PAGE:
There are a large variety of these mosters. Flying beasts rarely bother you unless you're unfortunate enough to jump directly into them. Then there's this creature which simply walks around. It has a preset pattern, walking first one way, turning on the spot and walking back again. As long as you stay out of its patrol, you can easily avoid it and shoot it down without putting yourself in mortal danger.
As you get deeper into the game, though, the creatures get more and more dangerous. Some shoot back. And as if that wasn't enough there are dragons with detachable heads that chase you, and there are pit monsters that live underground, waiting for the unwary to walk near enough to make a quick meal out of them.
Blowing all these bubbles is thirsty work. Fortunately, there are plenty of refreshing potions around that can be picked up and drunk. Heaven knows what these elixirs contain to have such an effect! (Probably washing up liquid.)
Once destroyed, a creature leaves behind a gift. Pick it up quickly, as it disapears in a couple of seconds. And if you manage to find a magic flute, you can call up a shopkeeper. Now you can buy various items to further your quest in destroying evil.
A tune plays merrily away on the title screen. In the game itself, though, you're limited to rudimentry spot effects. A few chirps and bleeps inform you that you've picked something up, fired a bubble, or killed something.
The background scrolls along smoothly as your character makes progress. It's quite a large playing area, taking up perhaps two-thirds of the screen, so the flicker-free scrolling is quite an achievement.
The playing area is drawn completely in the Amstrad's four-colour mode. The initial levels are drawn in black, green and brown - colours that look atmospheric enough, with lots of mud and grass. It can make things a bit hard to spot, though, and you'll need to keep your eyes peeled for the tiniest change in graphics.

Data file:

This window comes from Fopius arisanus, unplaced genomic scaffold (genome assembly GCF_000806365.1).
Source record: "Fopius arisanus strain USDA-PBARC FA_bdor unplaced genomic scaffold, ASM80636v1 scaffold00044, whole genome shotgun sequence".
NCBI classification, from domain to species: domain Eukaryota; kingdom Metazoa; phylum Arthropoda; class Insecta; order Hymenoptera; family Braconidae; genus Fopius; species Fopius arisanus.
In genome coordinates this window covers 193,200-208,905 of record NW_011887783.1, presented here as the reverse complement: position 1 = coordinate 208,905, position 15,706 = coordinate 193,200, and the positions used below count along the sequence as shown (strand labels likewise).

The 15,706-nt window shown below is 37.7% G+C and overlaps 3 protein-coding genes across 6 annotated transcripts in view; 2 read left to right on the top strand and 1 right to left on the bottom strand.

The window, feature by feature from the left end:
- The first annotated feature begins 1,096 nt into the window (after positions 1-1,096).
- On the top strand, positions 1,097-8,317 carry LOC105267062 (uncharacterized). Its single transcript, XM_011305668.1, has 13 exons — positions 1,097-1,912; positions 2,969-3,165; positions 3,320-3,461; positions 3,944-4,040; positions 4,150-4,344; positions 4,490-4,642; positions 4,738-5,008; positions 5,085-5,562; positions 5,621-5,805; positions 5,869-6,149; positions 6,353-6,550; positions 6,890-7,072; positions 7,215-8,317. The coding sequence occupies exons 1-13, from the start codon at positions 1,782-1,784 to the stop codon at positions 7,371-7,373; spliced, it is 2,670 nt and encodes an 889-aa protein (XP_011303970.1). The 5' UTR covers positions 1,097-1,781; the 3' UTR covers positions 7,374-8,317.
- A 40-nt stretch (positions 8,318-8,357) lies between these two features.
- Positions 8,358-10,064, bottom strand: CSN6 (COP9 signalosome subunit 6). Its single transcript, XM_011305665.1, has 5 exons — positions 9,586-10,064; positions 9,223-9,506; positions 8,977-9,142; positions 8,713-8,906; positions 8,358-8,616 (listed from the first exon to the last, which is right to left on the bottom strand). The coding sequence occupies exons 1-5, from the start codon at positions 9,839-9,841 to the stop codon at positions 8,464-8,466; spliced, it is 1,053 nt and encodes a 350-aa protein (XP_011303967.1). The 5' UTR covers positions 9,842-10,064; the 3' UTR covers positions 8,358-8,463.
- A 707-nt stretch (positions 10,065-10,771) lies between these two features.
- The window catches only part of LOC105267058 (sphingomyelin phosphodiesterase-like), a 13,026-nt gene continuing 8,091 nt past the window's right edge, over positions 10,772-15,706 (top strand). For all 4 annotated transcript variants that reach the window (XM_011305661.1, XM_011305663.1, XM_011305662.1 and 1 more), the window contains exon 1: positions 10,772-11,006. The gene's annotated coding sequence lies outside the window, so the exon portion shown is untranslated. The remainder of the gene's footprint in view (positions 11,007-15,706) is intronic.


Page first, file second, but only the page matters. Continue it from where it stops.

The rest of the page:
Everything is well drawn - Ulopa looks particularly cute. But don't be fooled - his rambo-style headband shows that he means business.
Twin World is one of those games that'll keep you coming back to your keyboard again and again until you finally complete it.
The difficulty level is pitched just right so that you don't progress mega-quickly, but it's not so hard that you become disheartened and pack it in.
You simply won't rest until the evil Maldur has been destroyed for ever and ever!
Adam (Cutesy) Waring, Amstrad Action
L'alinéa 8 de l'article L122-5 du Code de la propriété intellectuelle explique que « Lorsque l'œuvre a été divulguée, l'auteur ne peut interdire la reproduction d'une œuvre et sa représentation effectuées à des fins de conservation ou destinées à préserver les conditions de sa consultation à des fins de recherche ou détudes privées par des particuliers, dans les locaux de l'établissement et sur des terminaux dédiés par des bibliothèques accessibles au public, par des musées ou par des services d'archives, sous réserve que ceux-ci ne recherchent aucun avantage économique ou commercial ». Pas de problème donc pour nous!
CPCrulez[Content Management System] v8.7-desktop
L'Amstrad CPC est une machine 8 bits à base d'un Z80 à 4MHz. Le premier de la gamme fut le CPC 464 en 1984, équipé d'un lecteur de cassettes intégré il se plaçait en concurrent du Commodore C64 beaucoup plus compliqué à utiliser et plus cher. Ce fut un réel succès et sorti cette même années le CPC 664 équipé d'un lecteur de disquettes trois pouces intégré. Sa vie fut de courte durée puisqu'en 1985 il fut remplacé par le CPC 6128 qui était plus compact, plus soigné et surtout qui avait 128Ko de RAM au lieu de 64Ko.